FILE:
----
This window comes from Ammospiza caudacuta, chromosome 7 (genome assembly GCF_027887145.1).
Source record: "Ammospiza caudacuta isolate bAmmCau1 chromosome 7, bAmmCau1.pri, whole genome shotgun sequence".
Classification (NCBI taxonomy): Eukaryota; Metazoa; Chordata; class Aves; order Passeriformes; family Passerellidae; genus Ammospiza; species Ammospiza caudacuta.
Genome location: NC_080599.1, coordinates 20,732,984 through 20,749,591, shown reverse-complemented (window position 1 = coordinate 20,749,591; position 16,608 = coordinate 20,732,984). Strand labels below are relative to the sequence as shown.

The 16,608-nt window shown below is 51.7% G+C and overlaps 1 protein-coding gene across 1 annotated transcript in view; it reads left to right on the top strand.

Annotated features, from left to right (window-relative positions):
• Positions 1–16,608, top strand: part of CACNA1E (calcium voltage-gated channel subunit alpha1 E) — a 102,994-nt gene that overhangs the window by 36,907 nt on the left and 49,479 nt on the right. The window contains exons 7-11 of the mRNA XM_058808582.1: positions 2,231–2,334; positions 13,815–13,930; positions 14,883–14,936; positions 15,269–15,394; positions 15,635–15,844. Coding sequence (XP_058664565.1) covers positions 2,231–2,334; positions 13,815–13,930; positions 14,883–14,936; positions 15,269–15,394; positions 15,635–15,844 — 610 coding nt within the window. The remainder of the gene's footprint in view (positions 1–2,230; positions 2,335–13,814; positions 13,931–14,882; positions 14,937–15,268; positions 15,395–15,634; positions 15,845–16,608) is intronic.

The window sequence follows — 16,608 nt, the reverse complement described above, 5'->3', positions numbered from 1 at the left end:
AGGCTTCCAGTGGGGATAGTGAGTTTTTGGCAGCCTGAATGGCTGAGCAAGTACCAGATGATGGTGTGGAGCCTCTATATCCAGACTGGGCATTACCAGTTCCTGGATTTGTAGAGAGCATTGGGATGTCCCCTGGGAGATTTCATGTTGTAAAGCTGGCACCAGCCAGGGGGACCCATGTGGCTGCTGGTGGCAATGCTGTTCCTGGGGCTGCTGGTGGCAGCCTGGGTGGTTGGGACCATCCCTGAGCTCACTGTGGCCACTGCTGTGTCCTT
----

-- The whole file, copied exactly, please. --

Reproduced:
This window comes from Ammospiza caudacuta, chromosome 7 (genome assembly GCF_027887145.1).
Source record: "Ammospiza caudacuta isolate bAmmCau1 chromosome 7, bAmmCau1.pri, whole genome shotgun sequence".
Classification (NCBI taxonomy): Eukaryota; Metazoa; Chordata; class Aves; order Passeriformes; family Passerellidae; genus Ammospiza; species Ammospiza caudacuta.
Genome location: NC_080599.1, coordinates 20,732,984 through 20,749,591, shown reverse-complemented (window position 1 = coordinate 20,749,591; position 16,608 = coordinate 20,732,984). Strand labels below are relative to the sequence as shown.

The 16,608-nt window shown below is 51.7% G+C and overlaps 1 protein-coding gene across 1 annotated transcript in view; it reads left to right on the top strand.

Annotated features, from left to right (window-relative positions):
• Positions 1–16,608, top strand: part of CACNA1E (calcium voltage-gated channel subunit alpha1 E) — a 102,994-nt gene that overhangs the window by 36,907 nt on the left and 49,479 nt on the right. The window contains exons 7-11 of the mRNA XM_058808582.1: positions 2,231–2,334; positions 13,815–13,930; positions 14,883–14,936; positions 15,269–15,394; positions 15,635–15,844. Coding sequence (XP_058664565.1) covers positions 2,231–2,334; positions 13,815–13,930; positions 14,883–14,936; positions 15,269–15,394; positions 15,635–15,844 — 610 coding nt within the window. The remainder of the gene's footprint in view (positions 1–2,230; positions 2,335–13,814; positions 13,931–14,882; positions 14,937–15,268; positions 15,395–15,634; positions 15,845–16,608) is intronic.

The window sequence follows — 16,608 nt, the reverse complement described above, 5'->3', positions numbered from 1 at the left end:
AGGCTTCCAGTGGGGATAGTGAGTTTTTGGCAGCCTGAATGGCTGAGCAAGTACCAGATGATGGTGTGGAGCCTCTATATCCAGACTGGGCATTACCAGTTCCTGGATTTGTAGAGAGCATTGGGATGTCCCCTGGGAGATTTCATGTTGTAAAGCTGGCACCAGCCAGGGGGACCCATGTGGCTGCTGGTGGCAATGCTGTTCCTGGGGCTGCTGGTGGCAGCCTGGGTGGTTGGGACCATCCCTGAGCTCACTGTGGCCACTGCTGTGTCCTT